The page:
Date of Award
Master of Science
Gregory J. Welk
Motivational and psychosocial outcomes have not been reported in behavioral weight loss programs utilizing the SenseWear Pro armband (SWA) and motivational interviewing; making it difficult to identify motivational components that may be related to weight loss. The Transtheoretical Model (TTM) is one model used to help explain motivation and behavior change through the constructs of decisional balance (DB), diet and physical activity self-efficacy (SE), and cognitive and behavioral processes of change (C-POC, B-POC). The purpose of this study was to assess the changes in TTM constructs of DB, SE, and both C-POC and B-POC in a randomized trial evaluating three different weight loss interventions in obese adults.
Seventy-eight subjects (32 males and 46 females) completed one of three 8-week weight loss interventions with guidance from a health coach and the utilization of motivational interviewing techniques. Group 1 (n = 26) received a behaviorally guided weight loss program (GWLP), Group 2 (n = 26) received a self-monitoring tool called the SenseWear Pro Armband (SWA) with Weight management system (WMS) and Group 3 (n = 26) received both programming options (GWLP + SWA). Weight change and changes in TTM constructs of SE, DB (pros vs. cons), and C-POC and B-POC were assessed at baseline and at the completion of the intervention. Changes in variables across time and condition were assessed using multivariate ANOVAs and the magnitude of effects were reported using effect sizes.
All interventions produced significant weight loss, with no significant differences between groups. Significant changes in TTM constructs were observed over time and some differences were evident between groups. Large effect sizes were found for improvements in SE in groups that received the GWLP (Groups 1 and 3), while slight improvements were seen in the SWA group (Group 2). Decisional balance improved significantly (p < 0.05) in the combined GWLP + SWA intervention (Group 3). Significant improvements (p < 0.001) over time were evident for specific B-POC: counterconditioning, interpersonal systems control, reinforcement management, self-liberation, and stimulus control.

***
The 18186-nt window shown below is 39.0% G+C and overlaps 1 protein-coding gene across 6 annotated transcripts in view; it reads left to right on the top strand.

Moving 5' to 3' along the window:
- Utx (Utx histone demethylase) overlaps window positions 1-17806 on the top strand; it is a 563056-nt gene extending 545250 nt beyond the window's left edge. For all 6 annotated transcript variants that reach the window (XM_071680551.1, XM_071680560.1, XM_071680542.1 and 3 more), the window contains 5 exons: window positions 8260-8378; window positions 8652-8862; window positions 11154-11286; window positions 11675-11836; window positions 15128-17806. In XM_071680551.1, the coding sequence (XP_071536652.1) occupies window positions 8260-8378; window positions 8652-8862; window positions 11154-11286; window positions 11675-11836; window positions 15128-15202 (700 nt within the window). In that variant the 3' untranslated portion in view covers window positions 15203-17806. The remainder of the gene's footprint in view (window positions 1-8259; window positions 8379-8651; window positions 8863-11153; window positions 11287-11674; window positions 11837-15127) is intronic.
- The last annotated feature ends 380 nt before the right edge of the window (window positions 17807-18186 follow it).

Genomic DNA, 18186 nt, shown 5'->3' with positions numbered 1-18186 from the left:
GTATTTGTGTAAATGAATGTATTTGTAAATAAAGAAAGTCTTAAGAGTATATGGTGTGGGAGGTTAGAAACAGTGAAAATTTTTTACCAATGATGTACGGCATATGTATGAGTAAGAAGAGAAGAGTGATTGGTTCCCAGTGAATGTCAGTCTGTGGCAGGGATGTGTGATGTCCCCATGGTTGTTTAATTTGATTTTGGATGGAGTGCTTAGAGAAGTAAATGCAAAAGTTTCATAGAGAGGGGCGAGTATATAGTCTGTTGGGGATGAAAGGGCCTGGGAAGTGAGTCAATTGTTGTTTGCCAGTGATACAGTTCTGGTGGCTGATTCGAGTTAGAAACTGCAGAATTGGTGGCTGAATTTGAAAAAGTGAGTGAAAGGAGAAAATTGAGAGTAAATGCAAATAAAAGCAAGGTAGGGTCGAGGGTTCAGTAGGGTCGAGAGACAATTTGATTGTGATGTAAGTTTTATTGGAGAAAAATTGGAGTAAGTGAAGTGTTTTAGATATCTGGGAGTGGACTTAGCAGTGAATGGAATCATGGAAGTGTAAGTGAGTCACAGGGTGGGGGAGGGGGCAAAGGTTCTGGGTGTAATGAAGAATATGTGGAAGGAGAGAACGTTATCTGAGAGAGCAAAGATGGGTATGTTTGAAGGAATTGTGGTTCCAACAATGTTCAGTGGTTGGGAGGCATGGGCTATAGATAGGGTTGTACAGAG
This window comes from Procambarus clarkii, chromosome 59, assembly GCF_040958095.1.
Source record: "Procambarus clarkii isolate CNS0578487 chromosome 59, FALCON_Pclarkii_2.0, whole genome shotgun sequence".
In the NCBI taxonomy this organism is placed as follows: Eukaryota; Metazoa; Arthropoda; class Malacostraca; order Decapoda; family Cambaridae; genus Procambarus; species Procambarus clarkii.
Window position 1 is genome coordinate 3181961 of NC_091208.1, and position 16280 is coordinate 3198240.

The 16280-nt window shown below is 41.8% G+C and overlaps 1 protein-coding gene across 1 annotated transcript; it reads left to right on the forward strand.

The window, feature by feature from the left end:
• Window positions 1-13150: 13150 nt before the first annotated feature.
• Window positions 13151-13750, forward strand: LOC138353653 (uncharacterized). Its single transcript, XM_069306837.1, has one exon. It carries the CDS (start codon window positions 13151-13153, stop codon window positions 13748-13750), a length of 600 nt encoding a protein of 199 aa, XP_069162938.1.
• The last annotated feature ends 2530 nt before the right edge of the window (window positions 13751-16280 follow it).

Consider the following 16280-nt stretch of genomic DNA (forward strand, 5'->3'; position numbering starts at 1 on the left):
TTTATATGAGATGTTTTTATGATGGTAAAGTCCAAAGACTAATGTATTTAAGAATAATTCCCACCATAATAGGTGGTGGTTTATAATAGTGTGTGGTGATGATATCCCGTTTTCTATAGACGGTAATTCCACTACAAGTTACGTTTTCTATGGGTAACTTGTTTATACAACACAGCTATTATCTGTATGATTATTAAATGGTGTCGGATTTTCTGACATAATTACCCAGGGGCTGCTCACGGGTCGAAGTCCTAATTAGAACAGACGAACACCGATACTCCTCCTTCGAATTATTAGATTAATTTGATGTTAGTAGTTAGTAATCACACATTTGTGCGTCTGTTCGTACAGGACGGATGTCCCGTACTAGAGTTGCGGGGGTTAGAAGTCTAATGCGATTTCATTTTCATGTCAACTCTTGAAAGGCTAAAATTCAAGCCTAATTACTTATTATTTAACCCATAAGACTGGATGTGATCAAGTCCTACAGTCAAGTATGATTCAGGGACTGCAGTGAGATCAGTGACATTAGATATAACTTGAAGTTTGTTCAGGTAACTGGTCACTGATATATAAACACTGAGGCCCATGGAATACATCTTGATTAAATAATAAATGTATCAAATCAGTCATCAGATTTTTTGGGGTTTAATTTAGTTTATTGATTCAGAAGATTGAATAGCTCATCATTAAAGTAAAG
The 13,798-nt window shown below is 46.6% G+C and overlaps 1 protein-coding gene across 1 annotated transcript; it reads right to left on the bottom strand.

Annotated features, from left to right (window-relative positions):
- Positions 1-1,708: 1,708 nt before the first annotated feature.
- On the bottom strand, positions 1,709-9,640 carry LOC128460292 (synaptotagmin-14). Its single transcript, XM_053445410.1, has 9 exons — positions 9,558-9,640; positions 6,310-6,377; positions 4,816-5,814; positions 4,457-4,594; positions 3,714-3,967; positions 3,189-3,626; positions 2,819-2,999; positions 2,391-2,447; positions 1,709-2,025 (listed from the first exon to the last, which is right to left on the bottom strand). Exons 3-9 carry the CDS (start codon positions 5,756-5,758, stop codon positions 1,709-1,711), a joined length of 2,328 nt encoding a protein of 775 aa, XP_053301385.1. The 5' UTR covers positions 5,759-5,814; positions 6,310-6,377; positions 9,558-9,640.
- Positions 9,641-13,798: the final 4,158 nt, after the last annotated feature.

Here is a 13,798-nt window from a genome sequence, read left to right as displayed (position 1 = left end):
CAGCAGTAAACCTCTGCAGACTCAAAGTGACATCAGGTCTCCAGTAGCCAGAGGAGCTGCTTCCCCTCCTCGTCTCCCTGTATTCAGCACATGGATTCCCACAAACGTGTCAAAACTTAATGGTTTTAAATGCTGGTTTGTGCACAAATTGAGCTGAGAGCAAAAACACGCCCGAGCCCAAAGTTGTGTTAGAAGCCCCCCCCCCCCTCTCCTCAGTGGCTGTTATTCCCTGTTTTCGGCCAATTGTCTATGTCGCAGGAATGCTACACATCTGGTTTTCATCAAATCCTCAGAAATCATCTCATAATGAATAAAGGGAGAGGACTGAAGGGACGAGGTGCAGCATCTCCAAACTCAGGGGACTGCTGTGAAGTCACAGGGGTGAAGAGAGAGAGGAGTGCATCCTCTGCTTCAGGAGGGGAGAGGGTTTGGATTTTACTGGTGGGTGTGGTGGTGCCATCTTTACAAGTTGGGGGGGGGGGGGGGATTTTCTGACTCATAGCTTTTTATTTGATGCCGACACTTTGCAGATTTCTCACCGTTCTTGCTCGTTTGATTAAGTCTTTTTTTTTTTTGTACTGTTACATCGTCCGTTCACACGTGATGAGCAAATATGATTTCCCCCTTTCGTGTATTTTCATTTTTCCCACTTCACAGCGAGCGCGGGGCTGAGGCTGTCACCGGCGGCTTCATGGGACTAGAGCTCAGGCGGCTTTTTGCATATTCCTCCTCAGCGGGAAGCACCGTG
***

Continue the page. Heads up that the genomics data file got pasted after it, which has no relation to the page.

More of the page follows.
The results of this study support previous evidence showing improvements in self-efficacy directly after an active intervention, but warrants further examination for identifying which processes of change are influenced via self-monitoring techniques and the use of motivational interviewing techniques on motivational and behavioral outcomes. Longer-term studies are needed to determine if these factors may influence maintenance of weight loss.
Katherine A. Paulson
Paulson, Katherine A., "The influence of three short-term weight loss interventions on self-efficacy, decisional balance, and processes of change in obese adults" (2011). Graduate Theses and Dissertations. 10430.